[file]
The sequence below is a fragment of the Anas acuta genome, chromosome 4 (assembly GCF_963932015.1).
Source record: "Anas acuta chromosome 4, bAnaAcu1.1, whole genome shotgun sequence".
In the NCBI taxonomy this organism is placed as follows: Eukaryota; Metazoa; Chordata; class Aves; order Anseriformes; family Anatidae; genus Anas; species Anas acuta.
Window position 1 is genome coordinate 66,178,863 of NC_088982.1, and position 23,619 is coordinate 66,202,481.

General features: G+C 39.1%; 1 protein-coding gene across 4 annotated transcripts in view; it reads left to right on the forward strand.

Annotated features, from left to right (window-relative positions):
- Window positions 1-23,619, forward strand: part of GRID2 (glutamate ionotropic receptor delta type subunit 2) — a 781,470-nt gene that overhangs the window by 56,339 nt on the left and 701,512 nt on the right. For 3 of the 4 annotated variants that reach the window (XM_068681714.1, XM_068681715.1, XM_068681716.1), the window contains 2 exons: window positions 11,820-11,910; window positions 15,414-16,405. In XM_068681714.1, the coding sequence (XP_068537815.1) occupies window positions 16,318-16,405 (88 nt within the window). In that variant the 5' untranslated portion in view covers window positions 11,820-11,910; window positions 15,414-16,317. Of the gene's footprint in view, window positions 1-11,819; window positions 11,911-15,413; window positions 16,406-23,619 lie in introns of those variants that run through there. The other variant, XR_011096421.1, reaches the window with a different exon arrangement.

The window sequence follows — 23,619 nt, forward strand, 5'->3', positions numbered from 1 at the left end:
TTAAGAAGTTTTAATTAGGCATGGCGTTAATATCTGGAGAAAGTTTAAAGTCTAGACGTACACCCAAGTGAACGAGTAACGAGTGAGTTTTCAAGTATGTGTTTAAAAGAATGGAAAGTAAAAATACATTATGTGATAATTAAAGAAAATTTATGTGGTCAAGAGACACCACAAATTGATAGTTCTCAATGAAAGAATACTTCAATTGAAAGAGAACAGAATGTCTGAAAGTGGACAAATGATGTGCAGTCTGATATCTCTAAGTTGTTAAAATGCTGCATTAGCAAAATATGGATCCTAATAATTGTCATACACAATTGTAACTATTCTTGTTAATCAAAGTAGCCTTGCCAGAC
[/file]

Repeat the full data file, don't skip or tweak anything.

The sequence below is a fragment of the Anas acuta genome, chromosome 4 (assembly GCF_963932015.1).
Source record: "Anas acuta chromosome 4, bAnaAcu1.1, whole genome shotgun sequence".
In the NCBI taxonomy this organism is placed as follows: Eukaryota; Metazoa; Chordata; class Aves; order Anseriformes; family Anatidae; genus Anas; species Anas acuta.
Window position 1 is genome coordinate 66,178,863 of NC_088982.1, and position 23,619 is coordinate 66,202,481.

General features: G+C 39.1%; 1 protein-coding gene across 4 annotated transcripts in view; it reads left to right on the forward strand.

Annotated features, from left to right (window-relative positions):
- Window positions 1-23,619, forward strand: part of GRID2 (glutamate ionotropic receptor delta type subunit 2) — a 781,470-nt gene that overhangs the window by 56,339 nt on the left and 701,512 nt on the right. For 3 of the 4 annotated variants that reach the window (XM_068681714.1, XM_068681715.1, XM_068681716.1), the window contains 2 exons: window positions 11,820-11,910; window positions 15,414-16,405. In XM_068681714.1, the coding sequence (XP_068537815.1) occupies window positions 16,318-16,405 (88 nt within the window). In that variant the 5' untranslated portion in view covers window positions 11,820-11,910; window positions 15,414-16,317. Of the gene's footprint in view, window positions 1-11,819; window positions 11,911-15,413; window positions 16,406-23,619 lie in introns of those variants that run through there. The other variant, XR_011096421.1, reaches the window with a different exon arrangement.

The window sequence follows — 23,619 nt, forward strand, 5'->3', positions numbered from 1 at the left end:
TTAAGAAGTTTTAATTAGGCATGGCGTTAATATCTGGAGAAAGTTTAAAGTCTAGACGTACACCCAAGTGAACGAGTAACGAGTGAGTTTTCAAGTATGTGTTTAAAAGAATGGAAAGTAAAAATACATTATGTGATAATTAAAGAAAATTTATGTGGTCAAGAGACACCACAAATTGATAGTTCTCAATGAAAGAATACTTCAATTGAAAGAGAACAGAATGTCTGAAAGTGGACAAATGATGTGCAGTCTGATATCTCTAAGTTGTTAAAATGCTGCATTAGCAAAATATGGATCCTAATAATTGTCATACACAATTGTAACTATTCTTGTTAATCAAAGTAGCCTTGCCAGAC